One of Fox & Friends favorite culture war memes, aimed at their aging white audience who fear the growing diversity of American culture, is that "political correctness," with its appeal to racial and gender sensitivities, is destroying America. Any attempt to break down traditional hetero-normative roles is seen as an affront to all that is good and holy. Thus, we have Elisabeth Hasselbeck and her right wing guest, on today's Fox & Friends decry those "PC Police" who are forcing American parents to buy toys that don't conform to traditional hetero-normative expectations. That really isn't the case but it makes for good propaganda so who cares about facts. If Fox & Friends says it must be true!
Perpetual whine Elisabeth Hasselbeck began her patented whine: "Christmas is almost here but not everyone is in the spirit." She then proclaimed that "the PC police want to police your kids Christmas list." She introduced her guest, Katherine Timpf, a writer for the right wing National Review, who was once bullied by evil feminists. The chyron framed the propaganda message: "Politically Correct Christmas, PC Police Crack Down on Holidays." (Whoa, did the chyron use the blasphemous word "holidays?")
Hasselbeck claimed "they want children to receive a genderless gingerbread man." A shot of a bakery item, a vegan genderless ginger person, was shown, but again no context about where this is being featured and how this is being "forced" on children. The ladies concluded that kids don't care about the sex of cookies. The next bad item was an anatomically correct Barbie doll that comes with optional zits and mole stickers. The ladies asserted that Barbie is fine as she is. Hasselbeck and her guest expressed absolute disgust at how these nefarious "PC" forces are down on small, plastic army figures because they, according to the "PC Police" lead to domestic violence. Hasselbeck: "Where's that study?"
The next complaint was about how these yet unidentified toy haters don't like the "Princess" items because it sets unrealistic expectations. Naturally, Hasselbeck and Timpf were appalled because kids know that "it's just pretend." The ladies were scornful of how the as yet unidentified "PC Police" are critical of pink packaging for girls' construction toys because they feel it sends a message that girls aren't smart enough to choose these items on their own. Hasselbeck thanked Timpf for "keeping an eye on these PC Policing of our kids Christmas lists."
As usual, Fox & Friends presented a one-sided discussion with absolutely no context other than what Katherine Timpf wrote about in her National Review article which, unmentioned by Hasselbeck, was a criticism of Australian "political correctness" related to children's toys. Obviously Hasselbeck didn't follow one of Timpf's links in which Australian social scientists discuss how "endemic levels" of domestic violence could be linked to gender based toys, especially military toys which, according to some social scientists, "communicate to children that aggression and violence are the natural domain of boys, and Barbies and pink tea sets, that beauty and domesticity are the most appropriate realm for girls, they serve to uphold cultural conditions which facilitate the lesser treatment of women, enacted through behaviour such as domestic violence."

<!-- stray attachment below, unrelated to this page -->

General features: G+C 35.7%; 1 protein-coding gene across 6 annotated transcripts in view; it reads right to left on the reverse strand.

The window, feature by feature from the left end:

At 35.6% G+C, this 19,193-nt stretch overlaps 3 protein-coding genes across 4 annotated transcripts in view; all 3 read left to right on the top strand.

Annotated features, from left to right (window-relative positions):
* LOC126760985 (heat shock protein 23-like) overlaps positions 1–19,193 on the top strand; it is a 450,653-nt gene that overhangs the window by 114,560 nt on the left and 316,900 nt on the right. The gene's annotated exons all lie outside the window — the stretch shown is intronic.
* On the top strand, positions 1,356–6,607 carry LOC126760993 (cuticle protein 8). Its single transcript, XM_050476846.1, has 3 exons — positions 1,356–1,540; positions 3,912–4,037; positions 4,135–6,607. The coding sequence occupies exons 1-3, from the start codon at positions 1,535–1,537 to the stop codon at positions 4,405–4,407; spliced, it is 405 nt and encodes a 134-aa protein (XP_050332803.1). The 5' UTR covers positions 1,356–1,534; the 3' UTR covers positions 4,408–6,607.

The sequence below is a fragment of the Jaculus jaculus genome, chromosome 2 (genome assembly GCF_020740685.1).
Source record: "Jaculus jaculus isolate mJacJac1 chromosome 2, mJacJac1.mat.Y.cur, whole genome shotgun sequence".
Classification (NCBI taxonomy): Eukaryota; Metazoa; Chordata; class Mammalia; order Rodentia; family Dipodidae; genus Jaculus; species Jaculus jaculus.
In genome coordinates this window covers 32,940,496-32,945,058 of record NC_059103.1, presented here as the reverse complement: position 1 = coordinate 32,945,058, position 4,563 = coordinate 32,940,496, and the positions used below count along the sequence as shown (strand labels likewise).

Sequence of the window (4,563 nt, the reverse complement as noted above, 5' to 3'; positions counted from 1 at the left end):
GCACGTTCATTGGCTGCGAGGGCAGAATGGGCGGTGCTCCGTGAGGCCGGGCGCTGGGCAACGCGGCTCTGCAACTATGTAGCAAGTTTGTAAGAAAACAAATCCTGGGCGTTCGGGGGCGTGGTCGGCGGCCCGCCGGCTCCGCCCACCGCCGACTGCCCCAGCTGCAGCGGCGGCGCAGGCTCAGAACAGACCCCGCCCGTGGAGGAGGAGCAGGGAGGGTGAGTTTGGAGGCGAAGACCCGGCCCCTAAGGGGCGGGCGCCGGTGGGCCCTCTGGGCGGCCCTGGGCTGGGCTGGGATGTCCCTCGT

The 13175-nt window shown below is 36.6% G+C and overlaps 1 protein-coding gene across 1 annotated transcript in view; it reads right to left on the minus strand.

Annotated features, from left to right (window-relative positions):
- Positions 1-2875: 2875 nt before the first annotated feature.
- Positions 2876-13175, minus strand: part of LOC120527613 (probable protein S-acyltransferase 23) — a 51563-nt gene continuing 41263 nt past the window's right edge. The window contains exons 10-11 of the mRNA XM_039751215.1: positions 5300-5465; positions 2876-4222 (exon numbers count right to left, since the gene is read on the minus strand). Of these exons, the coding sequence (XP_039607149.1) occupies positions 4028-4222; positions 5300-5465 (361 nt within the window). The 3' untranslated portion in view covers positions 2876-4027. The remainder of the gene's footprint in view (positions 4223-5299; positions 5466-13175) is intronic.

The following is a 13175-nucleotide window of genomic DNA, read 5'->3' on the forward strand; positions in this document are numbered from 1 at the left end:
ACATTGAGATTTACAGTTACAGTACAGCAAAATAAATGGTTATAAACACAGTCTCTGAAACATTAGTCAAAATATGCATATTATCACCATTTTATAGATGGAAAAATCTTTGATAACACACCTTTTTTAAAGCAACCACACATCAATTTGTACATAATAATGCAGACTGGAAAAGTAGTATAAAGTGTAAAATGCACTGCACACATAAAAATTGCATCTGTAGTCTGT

In discussing the anatomically correct Barbie, Timpf claimed that a Jezebel (nasty feminist blog) said that this politically correct doll was "not good enough because that's like telling girls that moles are optional." As usual, facts take a back burner to context. Tracy Moore says, in a well written and incisive article, that this doll is still not promoting a realistic body image because without the zits, she's still too perfect and, as such, as still conveying the message that beauty is the ultimate goal for women. The chyron to the Barbie discussion, "Average Barbie Outrage," was totally inaccurate in describing Moore's article.
Nope, no context here. The Fox watcher is left with the impression that shadowy "PC" forces are actually pressuring American parents to buy things that violate the very foundations of our culture. Once again, Fox takes a relatively obscure topic and makes it into a national outrage. Talk about "just pretend!"
And BTW, I don't know if you'll be able to get a genderless gingerbread person because, according to Timpf, it's available at only one deli in Australia.
Correction: Elisabeth Hasselbeck's name was incorrectly spelled.
Some of the things I’ve never seen on a Barbie:
Flat feet. (Apparently, in the Barbie world, even women’s sneakers are high heels.)
Now, if they’re talking about the doll that was the result of a Kickstarter campaign, the phrasing shouldn’t be “anatomically correct” but rather “anatomically realistic.” (And judging from the image shown on the video clip—which I didn’t watch—that is the “realistic” doll.) And that doll does have flat feet (unlike virtually every Barbie on the market).